Latest updates on the coronavirus and heart disease
On World Heart Day, we’re celebrating Heart Heroes … people from all walks of life who have shown commitment, courage, empathy and care in relation to heart health. Rajeswari Govender is 35 years old and has a rare heart condition known as an atrial septal aneurysm (ASA) and a patent foramen ovale (PFO).
“After a stroke and open-heart surgery, I want to encourage people to pay attention to their bodies and get regular checks.”
My name is Rajeswari Govender, I’m 35 and the eldest of three children. Heart disease is hereditary in my family and at the young age of 34, my dad passed away from a third heart attack.
In February 2014, I had a mild stroke and experienced a temporary loss of sight in my left eye and temporary paralysis in my left arm and leg, resulting in loss of balance and slurred speech. This came as a complete shock to me and my family as I was the first member of the family to have a stroke, especially being as young as 31. Thankfully, the doctors at Entabeni Hospital were quick to start the necessary treatment and I slowly began to regain strength and the use of the affected parts of my body. Unfortunately, I have endured some nerve damage in my left leg which resulted in a 30% reduction in strength.
On further investigation, the doctors discovered that I have a rare heart condition known as an atrial septal aneurysm and a patent foramen ovale (PFO) which is a birth defect. Whilst recovering from the stroke, I began treatment for this now discovered heart condition. Since then, I have been for regular check-ups just to make sure there has been no enlarging of the aneurysm and that my heart remains stable.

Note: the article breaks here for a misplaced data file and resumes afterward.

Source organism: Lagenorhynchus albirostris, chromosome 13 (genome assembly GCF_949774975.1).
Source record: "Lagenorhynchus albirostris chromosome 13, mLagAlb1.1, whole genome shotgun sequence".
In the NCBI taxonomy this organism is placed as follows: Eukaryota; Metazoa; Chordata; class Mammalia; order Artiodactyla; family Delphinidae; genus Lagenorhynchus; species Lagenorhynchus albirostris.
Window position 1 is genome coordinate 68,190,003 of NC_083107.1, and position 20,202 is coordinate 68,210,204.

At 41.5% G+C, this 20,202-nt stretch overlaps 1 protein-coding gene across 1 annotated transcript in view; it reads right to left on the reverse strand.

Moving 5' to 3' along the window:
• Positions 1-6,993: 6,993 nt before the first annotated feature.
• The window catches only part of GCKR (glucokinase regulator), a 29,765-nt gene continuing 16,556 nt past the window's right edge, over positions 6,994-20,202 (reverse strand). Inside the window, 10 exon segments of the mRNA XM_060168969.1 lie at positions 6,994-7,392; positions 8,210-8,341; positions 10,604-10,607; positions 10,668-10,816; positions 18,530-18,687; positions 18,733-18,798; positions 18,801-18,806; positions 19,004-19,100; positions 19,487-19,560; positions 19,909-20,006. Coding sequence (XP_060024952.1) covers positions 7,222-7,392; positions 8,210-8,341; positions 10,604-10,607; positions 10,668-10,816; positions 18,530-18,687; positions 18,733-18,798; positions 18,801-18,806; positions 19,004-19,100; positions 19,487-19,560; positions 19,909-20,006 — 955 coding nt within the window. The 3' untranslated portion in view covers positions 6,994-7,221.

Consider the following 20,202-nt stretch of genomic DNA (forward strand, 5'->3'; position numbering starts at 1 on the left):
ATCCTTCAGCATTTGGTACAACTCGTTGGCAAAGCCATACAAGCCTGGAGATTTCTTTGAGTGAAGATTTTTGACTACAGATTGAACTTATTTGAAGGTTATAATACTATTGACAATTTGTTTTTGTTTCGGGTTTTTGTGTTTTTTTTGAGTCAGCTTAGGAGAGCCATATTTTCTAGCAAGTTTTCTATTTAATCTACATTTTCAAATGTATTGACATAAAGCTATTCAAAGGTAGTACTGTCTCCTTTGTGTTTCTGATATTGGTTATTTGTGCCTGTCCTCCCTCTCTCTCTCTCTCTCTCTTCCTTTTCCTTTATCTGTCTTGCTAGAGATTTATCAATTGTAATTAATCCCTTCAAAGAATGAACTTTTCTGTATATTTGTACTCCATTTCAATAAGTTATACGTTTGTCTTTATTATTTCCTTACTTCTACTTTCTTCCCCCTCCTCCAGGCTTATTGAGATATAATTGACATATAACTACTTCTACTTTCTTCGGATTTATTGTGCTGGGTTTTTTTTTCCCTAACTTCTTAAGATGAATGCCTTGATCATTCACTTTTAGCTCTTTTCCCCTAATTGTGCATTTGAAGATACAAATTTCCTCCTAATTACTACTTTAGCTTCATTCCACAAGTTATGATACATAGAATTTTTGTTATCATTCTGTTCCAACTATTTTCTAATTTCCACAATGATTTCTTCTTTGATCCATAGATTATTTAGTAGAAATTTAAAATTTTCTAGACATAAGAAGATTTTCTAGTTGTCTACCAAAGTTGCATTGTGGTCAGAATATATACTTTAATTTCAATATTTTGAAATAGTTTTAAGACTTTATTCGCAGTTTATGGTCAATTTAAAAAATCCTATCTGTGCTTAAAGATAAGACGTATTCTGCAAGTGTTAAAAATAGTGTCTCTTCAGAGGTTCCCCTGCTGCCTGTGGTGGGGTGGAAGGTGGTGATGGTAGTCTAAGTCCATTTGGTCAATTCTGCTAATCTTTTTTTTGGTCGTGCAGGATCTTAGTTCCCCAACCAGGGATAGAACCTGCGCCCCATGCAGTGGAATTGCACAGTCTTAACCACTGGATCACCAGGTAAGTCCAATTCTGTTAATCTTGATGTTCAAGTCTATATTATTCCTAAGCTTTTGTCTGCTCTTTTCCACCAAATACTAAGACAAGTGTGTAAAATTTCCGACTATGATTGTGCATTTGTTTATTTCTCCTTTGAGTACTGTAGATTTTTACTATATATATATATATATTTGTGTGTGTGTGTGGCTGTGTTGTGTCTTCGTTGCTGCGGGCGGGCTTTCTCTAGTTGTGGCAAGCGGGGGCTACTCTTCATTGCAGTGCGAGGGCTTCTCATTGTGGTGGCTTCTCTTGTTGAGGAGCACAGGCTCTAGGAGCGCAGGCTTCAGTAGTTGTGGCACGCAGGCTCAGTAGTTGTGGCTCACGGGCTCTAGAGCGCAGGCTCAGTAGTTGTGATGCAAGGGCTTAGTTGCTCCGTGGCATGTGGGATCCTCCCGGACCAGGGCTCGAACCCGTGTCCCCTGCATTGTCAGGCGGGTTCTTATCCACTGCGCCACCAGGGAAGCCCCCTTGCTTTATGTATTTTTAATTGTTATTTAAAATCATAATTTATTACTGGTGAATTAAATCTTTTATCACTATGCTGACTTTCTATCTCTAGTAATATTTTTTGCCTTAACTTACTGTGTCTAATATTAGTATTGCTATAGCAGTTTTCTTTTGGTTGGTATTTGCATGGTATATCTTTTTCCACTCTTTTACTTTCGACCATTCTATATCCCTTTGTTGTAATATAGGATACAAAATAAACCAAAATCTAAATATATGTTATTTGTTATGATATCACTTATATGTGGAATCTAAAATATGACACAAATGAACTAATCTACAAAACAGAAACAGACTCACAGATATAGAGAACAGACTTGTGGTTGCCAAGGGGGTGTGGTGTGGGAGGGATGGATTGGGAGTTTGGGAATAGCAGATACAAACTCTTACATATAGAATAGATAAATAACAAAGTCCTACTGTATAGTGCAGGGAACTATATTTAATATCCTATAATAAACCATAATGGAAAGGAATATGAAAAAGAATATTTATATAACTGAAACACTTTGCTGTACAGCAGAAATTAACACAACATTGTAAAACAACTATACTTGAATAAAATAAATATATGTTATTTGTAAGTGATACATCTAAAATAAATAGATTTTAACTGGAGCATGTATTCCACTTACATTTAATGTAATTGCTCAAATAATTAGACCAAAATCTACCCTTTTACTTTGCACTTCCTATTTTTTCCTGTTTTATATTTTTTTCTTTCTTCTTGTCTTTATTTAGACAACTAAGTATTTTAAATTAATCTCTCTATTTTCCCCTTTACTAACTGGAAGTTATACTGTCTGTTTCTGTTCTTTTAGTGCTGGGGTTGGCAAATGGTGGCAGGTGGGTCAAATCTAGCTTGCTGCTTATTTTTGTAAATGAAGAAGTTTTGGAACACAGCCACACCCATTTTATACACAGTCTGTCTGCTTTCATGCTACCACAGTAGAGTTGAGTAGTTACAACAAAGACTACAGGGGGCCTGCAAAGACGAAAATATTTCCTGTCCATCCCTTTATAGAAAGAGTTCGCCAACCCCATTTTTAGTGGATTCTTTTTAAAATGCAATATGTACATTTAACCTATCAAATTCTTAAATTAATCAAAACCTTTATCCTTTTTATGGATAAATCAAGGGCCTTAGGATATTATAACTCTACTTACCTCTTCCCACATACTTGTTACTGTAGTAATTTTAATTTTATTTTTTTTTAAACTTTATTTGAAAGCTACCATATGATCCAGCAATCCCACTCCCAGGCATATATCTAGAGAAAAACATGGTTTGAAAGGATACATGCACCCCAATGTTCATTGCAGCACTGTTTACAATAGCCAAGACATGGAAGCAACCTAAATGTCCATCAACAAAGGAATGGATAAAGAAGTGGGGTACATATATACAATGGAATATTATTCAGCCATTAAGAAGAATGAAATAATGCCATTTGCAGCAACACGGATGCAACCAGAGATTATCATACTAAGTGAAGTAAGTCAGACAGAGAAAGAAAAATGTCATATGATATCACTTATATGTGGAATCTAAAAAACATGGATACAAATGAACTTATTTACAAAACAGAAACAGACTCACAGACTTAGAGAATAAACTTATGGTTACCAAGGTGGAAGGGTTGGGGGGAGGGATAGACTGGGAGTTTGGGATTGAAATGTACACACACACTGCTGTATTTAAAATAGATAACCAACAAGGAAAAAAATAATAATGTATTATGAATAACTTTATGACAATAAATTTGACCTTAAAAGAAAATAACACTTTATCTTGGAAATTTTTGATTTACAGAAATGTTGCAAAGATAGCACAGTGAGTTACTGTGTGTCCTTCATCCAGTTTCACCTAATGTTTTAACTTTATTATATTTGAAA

But then from December 2018, I noticed my health was deteriorating. Palpitations with short intervals began while I was asleep and my body started swelling. I consulted my cardiologist and after further testing they discovered that the aneurysm had enlarged drastically, causing the PFO to leak. A quick decision had to be made about surgery for closure of the defects as I was at higher risk than before. Even though this was an intense surgery, as there were two defects which needed to be repaired, I agreed to it and on the 18th of February this year I underwent open-heart surgery. I’m glad to say that the surgery was a huge success even if the recovery process is a rather slow and painful one.
Over the last five years, I have begun to educate myself and to share this knowledge with family, friends and anyone I come into contact with. I have even found a common interest with the Heart & Stroke Foundation, where I attended member meetings and engaged with other survivors. I continue to strive to encourage people to pay close attention to their bodies and do the regular tests, such as cholesterol, high blood pressure, sugar levels, etc… as these are contributing factors to the causes of strokes and heart attacks.
It is amazing how life can change so much, especially after an illness. The question is, how does one perceive this change? Does one wallow in self-pity or does one stand and go? Personally, I never let anything wear me down. Despite my challenges, I chose to make my life worth living and stuck to it. I could not have done it alone and am blessed with an incredibly supportive family and understanding and loving friends. I believe that medicines do help but having immense support from families and loved ones works twice as better and faster.